Ennio Morricone, the prolific Italian composer behind dozens of iconic scores, including movies like The Good The Bad and the Ugly, has died aged 91.
According to Italian news agency ANSA, he died in hospital in Rome following a fall in which he'd fractured his hip.
Morricone's career spanned 50 years, and an estimated 500 film scores.
But he made his name for his prolific work with the director Sergio Leone, a former schoolmate, scoring all of his 'spaghetti westerns', in a professional relationship spanning decades.
Morricone provided innovative and memorable scores for hits like the ‘Dollars trilogy’, A Fistful of Dollars, For a Few Dollars More and The Good, the Bad and the Ugly, starring Clint Eastwood as the brooding gunslinger 'Joe', though better known as 'the man with no name'.
Born in Rome, he attended a musical conservatory from the age of 12 studying under composer Goffredo Petrassi, having been taught to read music by his musician father.
He began scoring movies after graduating in the mid-1950s, and between 1965 and 1973, wrote a staggering 150 scores making him likely the most prolific composer in modern cinema.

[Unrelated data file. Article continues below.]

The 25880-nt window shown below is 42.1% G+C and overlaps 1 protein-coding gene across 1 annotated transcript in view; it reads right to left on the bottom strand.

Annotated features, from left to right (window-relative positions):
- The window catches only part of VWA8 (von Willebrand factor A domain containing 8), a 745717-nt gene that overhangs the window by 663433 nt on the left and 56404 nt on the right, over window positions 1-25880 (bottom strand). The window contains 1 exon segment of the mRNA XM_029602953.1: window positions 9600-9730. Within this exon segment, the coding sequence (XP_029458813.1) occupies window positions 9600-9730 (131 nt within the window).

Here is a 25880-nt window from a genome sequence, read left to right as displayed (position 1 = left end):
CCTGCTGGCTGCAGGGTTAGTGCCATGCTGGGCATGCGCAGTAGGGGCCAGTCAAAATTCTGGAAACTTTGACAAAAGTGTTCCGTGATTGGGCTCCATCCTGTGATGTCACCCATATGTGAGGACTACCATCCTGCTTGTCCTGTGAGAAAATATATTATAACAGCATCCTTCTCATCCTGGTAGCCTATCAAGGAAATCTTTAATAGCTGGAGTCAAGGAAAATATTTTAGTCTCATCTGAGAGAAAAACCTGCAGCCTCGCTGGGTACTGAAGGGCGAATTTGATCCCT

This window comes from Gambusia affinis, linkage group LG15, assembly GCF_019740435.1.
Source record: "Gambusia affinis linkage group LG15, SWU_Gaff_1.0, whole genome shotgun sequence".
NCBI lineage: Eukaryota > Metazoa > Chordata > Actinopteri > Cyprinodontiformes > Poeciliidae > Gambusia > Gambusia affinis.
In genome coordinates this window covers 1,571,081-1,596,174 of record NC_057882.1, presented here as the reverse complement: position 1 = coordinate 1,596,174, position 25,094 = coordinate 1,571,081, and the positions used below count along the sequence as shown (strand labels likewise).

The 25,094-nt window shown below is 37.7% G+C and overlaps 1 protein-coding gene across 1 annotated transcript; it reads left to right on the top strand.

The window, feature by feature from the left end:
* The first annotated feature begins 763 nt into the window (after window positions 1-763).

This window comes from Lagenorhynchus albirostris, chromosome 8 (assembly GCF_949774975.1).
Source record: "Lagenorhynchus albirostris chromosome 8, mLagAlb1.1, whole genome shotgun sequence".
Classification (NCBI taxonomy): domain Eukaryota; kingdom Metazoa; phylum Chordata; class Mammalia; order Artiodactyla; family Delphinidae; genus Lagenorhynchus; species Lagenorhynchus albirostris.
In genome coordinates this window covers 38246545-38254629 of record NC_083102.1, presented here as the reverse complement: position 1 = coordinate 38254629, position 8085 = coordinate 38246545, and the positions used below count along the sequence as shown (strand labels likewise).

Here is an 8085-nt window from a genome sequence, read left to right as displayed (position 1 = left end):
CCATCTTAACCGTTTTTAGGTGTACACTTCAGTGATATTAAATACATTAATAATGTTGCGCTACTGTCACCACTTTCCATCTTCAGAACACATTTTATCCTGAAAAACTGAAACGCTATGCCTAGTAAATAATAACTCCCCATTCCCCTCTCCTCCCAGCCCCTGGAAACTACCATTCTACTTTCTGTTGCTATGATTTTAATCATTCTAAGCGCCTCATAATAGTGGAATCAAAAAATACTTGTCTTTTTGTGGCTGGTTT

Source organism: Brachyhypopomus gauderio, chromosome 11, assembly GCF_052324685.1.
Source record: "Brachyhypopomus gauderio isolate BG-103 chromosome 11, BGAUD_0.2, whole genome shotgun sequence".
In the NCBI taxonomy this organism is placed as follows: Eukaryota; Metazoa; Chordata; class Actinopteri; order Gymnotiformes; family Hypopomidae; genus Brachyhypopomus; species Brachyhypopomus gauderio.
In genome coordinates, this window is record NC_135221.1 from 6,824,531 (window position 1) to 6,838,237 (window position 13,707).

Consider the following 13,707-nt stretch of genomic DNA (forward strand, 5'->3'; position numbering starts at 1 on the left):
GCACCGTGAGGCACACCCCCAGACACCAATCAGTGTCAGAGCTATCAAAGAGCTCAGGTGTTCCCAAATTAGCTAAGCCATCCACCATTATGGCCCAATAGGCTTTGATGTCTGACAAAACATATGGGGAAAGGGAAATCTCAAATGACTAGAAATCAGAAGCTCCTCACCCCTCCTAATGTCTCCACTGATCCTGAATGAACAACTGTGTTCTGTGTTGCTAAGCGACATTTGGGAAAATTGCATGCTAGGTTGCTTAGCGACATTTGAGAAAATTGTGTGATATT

As well as working frequently with Leone, Morricone also worked with director Giuseppe Tornatore on all but one of his movies, notably the Oscar-winning Cinema Paradiso.
He worked with greats including Bertolucci on 1900, Brian de Palma on The Untouchables, and Terrence Malick on Days of Heaven, and also with luminaries like Oliver Stone, Mike Nichols, John Carpenter and Barry Levinson.
Latterly, he worked with Quentin Tarantino on his western The Hateful Eight, after Tarantino had used obscure Morricone tracks on a host of his other movies, including Kill Bill Vol. 1 and Inglorious Basterds.
Morricone's work on The Hateful Eight earned him his only competitive Oscar, after being nominated on six other occasions, including his controversial loss for his work on Roland Joffe's The Mission.
He won the Golden Globe and the BAFTA, but lost out on the Oscar to Round Midnight in 1986.
Morricone later won a honorary Oscar in 2006 for ‘his magnificent and multifaceted contributions to the art of film music’.
His recorded soundtracks have sold more than 50 million copies worldwide.
On learning of his death, Italian prime minister Giuseppe Conte tweeted: “We will always remember, with infinite gratitude, the artistic genius of the Maestro #EnnioMorricone. It made us dream, feel excited, reflect, writing memorable notes that will remain indelible in the history of music and cinema.”
He is survived by wife Maria Travia and their four children.